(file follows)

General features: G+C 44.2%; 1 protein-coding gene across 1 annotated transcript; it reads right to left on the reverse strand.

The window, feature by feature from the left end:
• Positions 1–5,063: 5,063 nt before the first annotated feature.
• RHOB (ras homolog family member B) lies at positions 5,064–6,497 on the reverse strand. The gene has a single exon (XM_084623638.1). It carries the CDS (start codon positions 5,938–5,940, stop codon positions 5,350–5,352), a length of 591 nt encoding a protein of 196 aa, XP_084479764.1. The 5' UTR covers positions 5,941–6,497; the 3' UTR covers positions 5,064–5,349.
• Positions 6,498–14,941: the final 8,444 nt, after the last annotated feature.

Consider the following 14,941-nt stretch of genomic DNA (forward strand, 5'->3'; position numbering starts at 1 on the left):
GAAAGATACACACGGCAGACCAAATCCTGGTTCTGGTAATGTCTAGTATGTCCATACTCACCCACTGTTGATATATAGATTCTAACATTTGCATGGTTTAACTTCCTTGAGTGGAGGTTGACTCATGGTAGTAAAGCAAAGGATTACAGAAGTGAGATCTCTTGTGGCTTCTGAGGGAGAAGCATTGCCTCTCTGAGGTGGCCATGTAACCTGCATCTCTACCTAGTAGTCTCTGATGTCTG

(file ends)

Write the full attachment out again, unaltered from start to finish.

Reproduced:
General features: G+C 44.2%; 1 protein-coding gene across 1 annotated transcript; it reads right to left on the reverse strand.

The window, feature by feature from the left end:
• Positions 1–5,063: 5,063 nt before the first annotated feature.
• RHOB (ras homolog family member B) lies at positions 5,064–6,497 on the reverse strand. The gene has a single exon (XM_084623638.1). It carries the CDS (start codon positions 5,938–5,940, stop codon positions 5,350–5,352), a length of 591 nt encoding a protein of 196 aa, XP_084479764.1. The 5' UTR covers positions 5,941–6,497; the 3' UTR covers positions 5,064–5,349.
• Positions 6,498–14,941: the final 8,444 nt, after the last annotated feature.

Consider the following 14,941-nt stretch of genomic DNA (forward strand, 5'->3'; position numbering starts at 1 on the left):
GAAAGATACACACGGCAGACCAAATCCTGGTTCTGGTAATGTCTAGTATGTCCATACTCACCCACTGTTGATATATAGATTCTAACATTTGCATGGTTTAACTTCCTTGAGTGGAGGTTGACTCATGGTAGTAAAGCAAAGGATTACAGAAGTGAGATCTCTTGTGGCTTCTGAGGGAGAAGCATTGCCTCTCTGAGGTGGCCATGTAACCTGCATCTCTACCTAGTAGTCTCTGATGTCTG